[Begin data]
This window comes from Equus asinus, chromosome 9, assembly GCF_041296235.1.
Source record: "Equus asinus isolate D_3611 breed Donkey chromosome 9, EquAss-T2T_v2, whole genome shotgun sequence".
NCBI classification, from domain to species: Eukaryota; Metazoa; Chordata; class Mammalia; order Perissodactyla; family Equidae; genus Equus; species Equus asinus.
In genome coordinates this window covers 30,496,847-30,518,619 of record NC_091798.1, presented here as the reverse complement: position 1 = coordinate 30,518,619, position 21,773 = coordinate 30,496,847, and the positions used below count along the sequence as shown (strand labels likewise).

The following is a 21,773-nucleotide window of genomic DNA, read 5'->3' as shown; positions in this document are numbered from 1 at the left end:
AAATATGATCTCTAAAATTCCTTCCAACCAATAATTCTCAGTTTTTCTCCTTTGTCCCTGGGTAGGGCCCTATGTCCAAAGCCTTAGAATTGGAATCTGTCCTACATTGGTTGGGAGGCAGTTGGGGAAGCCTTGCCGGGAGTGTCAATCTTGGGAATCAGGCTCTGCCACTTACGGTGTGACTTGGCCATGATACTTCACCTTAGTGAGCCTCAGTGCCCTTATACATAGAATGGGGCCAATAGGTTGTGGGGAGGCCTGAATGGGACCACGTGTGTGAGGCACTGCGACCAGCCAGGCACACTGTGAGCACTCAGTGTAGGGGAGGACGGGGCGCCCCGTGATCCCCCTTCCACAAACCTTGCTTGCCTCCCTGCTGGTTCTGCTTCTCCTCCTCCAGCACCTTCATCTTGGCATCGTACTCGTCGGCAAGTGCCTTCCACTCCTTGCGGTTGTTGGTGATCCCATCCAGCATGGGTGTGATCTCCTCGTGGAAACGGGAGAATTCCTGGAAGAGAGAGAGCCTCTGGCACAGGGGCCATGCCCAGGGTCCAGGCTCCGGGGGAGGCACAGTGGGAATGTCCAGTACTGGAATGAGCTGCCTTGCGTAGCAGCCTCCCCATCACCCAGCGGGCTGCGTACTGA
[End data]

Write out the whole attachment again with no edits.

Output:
This window comes from Equus asinus, chromosome 9, assembly GCF_041296235.1.
Source record: "Equus asinus isolate D_3611 breed Donkey chromosome 9, EquAss-T2T_v2, whole genome shotgun sequence".
NCBI classification, from domain to species: Eukaryota; Metazoa; Chordata; class Mammalia; order Perissodactyla; family Equidae; genus Equus; species Equus asinus.
In genome coordinates this window covers 30,496,847-30,518,619 of record NC_091798.1, presented here as the reverse complement: position 1 = coordinate 30,518,619, position 21,773 = coordinate 30,496,847, and the positions used below count along the sequence as shown (strand labels likewise).

The following is a 21,773-nucleotide window of genomic DNA, read 5'->3' as shown; positions in this document are numbered from 1 at the left end:
AAATATGATCTCTAAAATTCCTTCCAACCAATAATTCTCAGTTTTTCTCCTTTGTCCCTGGGTAGGGCCCTATGTCCAAAGCCTTAGAATTGGAATCTGTCCTACATTGGTTGGGAGGCAGTTGGGGAAGCCTTGCCGGGAGTGTCAATCTTGGGAATCAGGCTCTGCCACTTACGGTGTGACTTGGCCATGATACTTCACCTTAGTGAGCCTCAGTGCCCTTATACATAGAATGGGGCCAATAGGTTGTGGGGAGGCCTGAATGGGACCACGTGTGTGAGGCACTGCGACCAGCCAGGCACACTGTGAGCACTCAGTGTAGGGGAGGACGGGGCGCCCCGTGATCCCCCTTCCACAAACCTTGCTTGCCTCCCTGCTGGTTCTGCTTCTCCTCCTCCAGCACCTTCATCTTGGCATCGTACTCGTCGGCAAGTGCCTTCCACTCCTTGCGGTTGTTGGTGATCCCATCCAGCATGGGTGTGATCTCCTCGTGGAAACGGGAGAATTCCTGGAAGAGAGAGAGCCTCTGGCACAGGGGCCATGCCCAGGGTCCAGGCTCCGGGGGAGGCACAGTGGGAATGTCCAGTACTGGAATGAGCTGCCTTGCGTAGCAGCCTCCCCATCACCCAGCGGGCTGCGTACTGA